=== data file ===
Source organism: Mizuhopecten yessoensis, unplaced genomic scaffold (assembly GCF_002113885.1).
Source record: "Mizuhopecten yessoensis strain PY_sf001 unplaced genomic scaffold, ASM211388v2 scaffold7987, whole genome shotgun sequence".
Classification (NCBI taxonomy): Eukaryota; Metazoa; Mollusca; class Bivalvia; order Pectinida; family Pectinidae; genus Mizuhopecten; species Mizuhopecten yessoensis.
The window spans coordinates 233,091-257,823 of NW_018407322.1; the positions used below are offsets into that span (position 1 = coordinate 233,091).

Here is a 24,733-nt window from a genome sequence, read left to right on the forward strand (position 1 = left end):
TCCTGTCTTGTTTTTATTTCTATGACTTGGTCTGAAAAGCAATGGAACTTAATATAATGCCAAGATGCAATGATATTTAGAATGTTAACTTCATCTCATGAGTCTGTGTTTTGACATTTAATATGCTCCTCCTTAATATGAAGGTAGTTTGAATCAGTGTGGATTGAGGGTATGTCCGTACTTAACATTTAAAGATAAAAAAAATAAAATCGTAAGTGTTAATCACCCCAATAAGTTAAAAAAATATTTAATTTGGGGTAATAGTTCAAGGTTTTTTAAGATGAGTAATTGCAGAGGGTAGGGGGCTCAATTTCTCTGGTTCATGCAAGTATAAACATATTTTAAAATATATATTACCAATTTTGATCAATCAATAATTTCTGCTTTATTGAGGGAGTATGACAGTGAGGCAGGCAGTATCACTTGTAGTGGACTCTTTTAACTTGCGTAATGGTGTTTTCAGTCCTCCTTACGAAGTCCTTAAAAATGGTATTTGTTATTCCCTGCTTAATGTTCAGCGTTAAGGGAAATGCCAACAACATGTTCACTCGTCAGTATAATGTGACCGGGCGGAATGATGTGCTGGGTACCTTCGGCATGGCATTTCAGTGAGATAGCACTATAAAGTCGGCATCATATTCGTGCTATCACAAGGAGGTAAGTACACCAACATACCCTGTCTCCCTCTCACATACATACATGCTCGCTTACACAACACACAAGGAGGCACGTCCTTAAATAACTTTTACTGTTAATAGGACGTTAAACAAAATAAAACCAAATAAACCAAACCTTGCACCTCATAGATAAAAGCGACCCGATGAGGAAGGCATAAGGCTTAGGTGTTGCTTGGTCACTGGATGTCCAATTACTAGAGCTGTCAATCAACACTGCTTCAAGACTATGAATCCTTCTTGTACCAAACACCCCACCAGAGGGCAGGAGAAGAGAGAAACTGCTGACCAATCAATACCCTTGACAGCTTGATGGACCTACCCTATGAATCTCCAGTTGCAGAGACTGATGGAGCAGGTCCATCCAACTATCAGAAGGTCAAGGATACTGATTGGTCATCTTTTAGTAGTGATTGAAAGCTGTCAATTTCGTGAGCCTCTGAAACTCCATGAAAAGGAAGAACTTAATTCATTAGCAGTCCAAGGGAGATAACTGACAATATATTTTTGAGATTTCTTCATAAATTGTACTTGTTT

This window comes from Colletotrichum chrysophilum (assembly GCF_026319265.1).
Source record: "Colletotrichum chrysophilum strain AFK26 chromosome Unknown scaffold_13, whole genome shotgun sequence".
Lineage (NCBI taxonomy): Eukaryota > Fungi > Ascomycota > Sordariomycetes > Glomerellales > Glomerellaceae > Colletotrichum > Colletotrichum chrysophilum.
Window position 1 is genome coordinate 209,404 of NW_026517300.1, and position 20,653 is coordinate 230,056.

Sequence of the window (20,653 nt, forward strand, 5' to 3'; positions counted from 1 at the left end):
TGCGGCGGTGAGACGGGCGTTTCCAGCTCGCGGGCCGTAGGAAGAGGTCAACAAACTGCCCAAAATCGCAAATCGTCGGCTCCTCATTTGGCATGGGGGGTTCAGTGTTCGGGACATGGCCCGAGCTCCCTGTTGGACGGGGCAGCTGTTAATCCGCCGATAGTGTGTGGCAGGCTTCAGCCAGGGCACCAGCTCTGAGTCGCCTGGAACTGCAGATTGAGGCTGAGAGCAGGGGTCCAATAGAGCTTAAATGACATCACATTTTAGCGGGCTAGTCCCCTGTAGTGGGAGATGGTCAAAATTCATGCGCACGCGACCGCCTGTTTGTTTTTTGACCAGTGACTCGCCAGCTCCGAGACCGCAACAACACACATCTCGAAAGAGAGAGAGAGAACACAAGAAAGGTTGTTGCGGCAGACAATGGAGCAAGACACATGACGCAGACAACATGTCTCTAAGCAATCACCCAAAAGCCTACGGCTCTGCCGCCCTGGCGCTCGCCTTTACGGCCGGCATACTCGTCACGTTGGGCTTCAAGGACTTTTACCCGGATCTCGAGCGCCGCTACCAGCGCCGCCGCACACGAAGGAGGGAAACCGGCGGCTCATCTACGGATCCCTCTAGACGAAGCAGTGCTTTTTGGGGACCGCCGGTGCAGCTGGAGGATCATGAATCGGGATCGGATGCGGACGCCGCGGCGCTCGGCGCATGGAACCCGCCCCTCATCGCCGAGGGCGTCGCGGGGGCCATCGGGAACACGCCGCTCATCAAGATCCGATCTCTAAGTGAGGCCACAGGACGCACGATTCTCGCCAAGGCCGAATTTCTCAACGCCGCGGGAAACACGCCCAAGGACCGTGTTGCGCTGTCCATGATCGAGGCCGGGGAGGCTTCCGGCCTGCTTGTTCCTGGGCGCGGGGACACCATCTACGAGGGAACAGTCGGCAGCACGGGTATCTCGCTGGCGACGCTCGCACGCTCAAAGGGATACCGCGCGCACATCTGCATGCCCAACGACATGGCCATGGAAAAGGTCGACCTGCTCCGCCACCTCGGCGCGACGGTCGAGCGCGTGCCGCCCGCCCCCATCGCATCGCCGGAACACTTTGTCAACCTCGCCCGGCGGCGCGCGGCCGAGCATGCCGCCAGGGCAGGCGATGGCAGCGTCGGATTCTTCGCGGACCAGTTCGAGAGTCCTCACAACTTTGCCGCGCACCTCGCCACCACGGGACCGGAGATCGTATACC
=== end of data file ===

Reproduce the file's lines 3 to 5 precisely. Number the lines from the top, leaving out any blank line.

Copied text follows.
Classification (NCBI taxonomy): Eukaryota; Metazoa; Mollusca; class Bivalvia; order Pectinida; family Pectinidae; genus Mizuhopecten; species Mizuhopecten yessoensis.
The window spans coordinates 233,091-257,823 of NW_018407322.1; the positions used below are offsets into that span (position 1 = coordinate 233,091).

Here is a 24,733-nt window from a genome sequence, read left to right on the forward strand (position 1 = left end):